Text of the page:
In my discussion of the Top Ten Most Romantic Betsy Ray-Joe Willard Moments, I posited that Betsy and Joe’s impassioned meeting right after she gets off the S.S. Richmond in Betsy’s Wedding was the closest thing to a sex scene we were ever going to get out of author Maud Hart Lovelace. This sparked a thoroughly engrossing discussion on Twitter in which fellow Betsy fans threw out a few more steamy scene suggestions. (You know, as early 20th century steam goes.)
From: @lschmeiser: ”Or the line about some nights, all Joe wanted for dinner was for Betsy to put on her peignoir & be his pink silk bride.”
From: @kmcdade: “’Joe sat up in bed, and Betsy told herself that she must never allow him to wear any pajamas but blue ones.’ THAT one is almost a sex scene. Because you KNOW she must have been all over him right after that.”
But my absolute favorite “sex scene” came from @mysocalledwendy, who simply quoted, “’After a while he went back to the bacon.’” She’s completely right — I mean, you’ve got steam, sizzle, pop, and BACON! I also dug this one out myself: “In seconds, cane and bags were on the ground, and Betsy’s new French roll was toppled.”
However, while those are all great suggestions of potential steam, I stand by my original nomination simply because of the incredibly in-depth description we get:
1. Of personal items in disarray: “She had dropped her umbrella and her new hat was knocked off but she didn’t care.”
2. Of their frantic physical closeness: Betsy’s face is “crushed into his wooly shoulder.”
3. Of their verbal exhortations: “Oh, Betsy! Betsy!” “Joe! Joe!”
4. And, finally, of Betsy being unable to actually say “Joe! Joe!” because “he was kissing her and she was kissing him.”
As a young reader, I was pretty disappointed that the chapter describing Betsy’s actual wedding day ended with Anna throwing rice at Betsy and Joe as Harry and Tacy drove them off to their lakeside honeymoon, and then the next chapter began THREE WHOLE DAYS into their lakeside honeymoon! Where was the kissing, the wedding night nerves, the pent-up physical attraction finally unleashed within the bonds of respectable matrimony? In short, where was the Harlequinity of it all? As an adult reader, I have come to realize that there is so much more romance, sweetness, and, yes, I’ll say it, sensuality in what is left unsaid.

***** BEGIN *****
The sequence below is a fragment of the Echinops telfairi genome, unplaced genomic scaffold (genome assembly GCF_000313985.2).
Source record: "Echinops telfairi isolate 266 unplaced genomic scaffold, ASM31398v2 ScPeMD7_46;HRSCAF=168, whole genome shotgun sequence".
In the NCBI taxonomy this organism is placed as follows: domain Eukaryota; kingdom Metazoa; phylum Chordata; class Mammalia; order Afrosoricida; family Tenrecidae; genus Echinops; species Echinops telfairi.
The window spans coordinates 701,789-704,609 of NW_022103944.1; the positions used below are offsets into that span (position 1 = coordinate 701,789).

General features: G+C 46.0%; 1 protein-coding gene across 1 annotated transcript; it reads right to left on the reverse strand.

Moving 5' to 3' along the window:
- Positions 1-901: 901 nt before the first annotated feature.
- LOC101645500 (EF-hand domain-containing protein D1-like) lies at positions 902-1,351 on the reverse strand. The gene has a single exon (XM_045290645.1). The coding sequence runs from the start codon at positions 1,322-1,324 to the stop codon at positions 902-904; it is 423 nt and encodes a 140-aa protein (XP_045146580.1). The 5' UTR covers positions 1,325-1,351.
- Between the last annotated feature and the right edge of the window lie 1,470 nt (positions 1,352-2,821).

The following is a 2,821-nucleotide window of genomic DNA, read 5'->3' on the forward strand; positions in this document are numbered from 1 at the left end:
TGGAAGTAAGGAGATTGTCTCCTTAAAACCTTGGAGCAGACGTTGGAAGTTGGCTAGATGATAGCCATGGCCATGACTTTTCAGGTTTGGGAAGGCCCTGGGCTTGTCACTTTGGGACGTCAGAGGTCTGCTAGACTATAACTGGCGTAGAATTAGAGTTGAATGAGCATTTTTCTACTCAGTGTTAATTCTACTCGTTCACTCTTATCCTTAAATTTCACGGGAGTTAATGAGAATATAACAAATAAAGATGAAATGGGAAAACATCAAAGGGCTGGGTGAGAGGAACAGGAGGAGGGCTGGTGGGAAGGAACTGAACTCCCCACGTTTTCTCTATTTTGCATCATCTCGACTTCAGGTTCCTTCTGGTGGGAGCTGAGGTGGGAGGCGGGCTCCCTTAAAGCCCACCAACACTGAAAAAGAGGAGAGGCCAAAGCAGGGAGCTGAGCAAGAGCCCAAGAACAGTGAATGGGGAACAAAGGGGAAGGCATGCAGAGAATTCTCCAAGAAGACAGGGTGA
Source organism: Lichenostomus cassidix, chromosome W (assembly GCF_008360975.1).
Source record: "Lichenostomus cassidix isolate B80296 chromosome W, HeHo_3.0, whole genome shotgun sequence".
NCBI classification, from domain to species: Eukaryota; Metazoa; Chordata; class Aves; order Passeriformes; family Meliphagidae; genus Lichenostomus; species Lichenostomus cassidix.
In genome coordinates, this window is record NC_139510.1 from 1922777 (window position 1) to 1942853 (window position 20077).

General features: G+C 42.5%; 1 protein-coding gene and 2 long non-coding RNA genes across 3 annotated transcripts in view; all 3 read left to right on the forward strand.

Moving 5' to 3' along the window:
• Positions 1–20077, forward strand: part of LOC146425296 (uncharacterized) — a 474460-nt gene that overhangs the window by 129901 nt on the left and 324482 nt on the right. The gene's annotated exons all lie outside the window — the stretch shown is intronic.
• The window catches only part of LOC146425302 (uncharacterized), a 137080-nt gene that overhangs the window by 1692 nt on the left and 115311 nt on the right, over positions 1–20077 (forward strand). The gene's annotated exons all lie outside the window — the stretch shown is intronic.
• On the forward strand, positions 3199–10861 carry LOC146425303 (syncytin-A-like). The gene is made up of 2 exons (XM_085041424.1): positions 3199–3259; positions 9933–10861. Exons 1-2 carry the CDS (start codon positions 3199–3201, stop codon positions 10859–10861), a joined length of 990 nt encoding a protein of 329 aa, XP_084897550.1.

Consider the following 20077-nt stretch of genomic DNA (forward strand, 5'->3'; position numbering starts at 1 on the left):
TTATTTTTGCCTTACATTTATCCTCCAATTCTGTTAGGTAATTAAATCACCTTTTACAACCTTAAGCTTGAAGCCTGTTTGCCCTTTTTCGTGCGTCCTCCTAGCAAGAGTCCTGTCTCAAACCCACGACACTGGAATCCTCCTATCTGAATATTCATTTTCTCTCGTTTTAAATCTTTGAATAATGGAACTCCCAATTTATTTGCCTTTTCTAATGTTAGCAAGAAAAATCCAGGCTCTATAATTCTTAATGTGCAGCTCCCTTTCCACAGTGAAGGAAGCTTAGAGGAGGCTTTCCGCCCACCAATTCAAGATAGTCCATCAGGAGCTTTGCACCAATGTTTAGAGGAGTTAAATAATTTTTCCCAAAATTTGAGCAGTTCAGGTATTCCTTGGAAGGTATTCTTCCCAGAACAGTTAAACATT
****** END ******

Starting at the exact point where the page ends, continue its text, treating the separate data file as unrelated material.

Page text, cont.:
I recognized it in Stephenie Meyer’s Twilight series where the reader squeezes so much more juice out of every glance, touch, and prematurely broken-off kiss because the glances, touches, and prematurely broken-off kisses are all you get for several incredibly thick books. I call it the “showing a bit of ankle” effect. Instead of being turned on by an entire naked body — the full and complete exposure of which leaves nothing left for future tantalizations — you are titillated by a few inches of skin, and your imagination and longing for just a few more inches does the rest.
I’m sure there’s some hot and heavy Betsy-Joe fanfic out there, but I’m not going to go looking for it. I’ll just savor the hair toppling, the face crushing, and the bacon.
[…] I’ve been exploring the idea that some of literature’s most romantic moments are the G-rated ones from our childhood — those that leave much unsaid and undone, but still manage to strike a sweet, tender nerve […]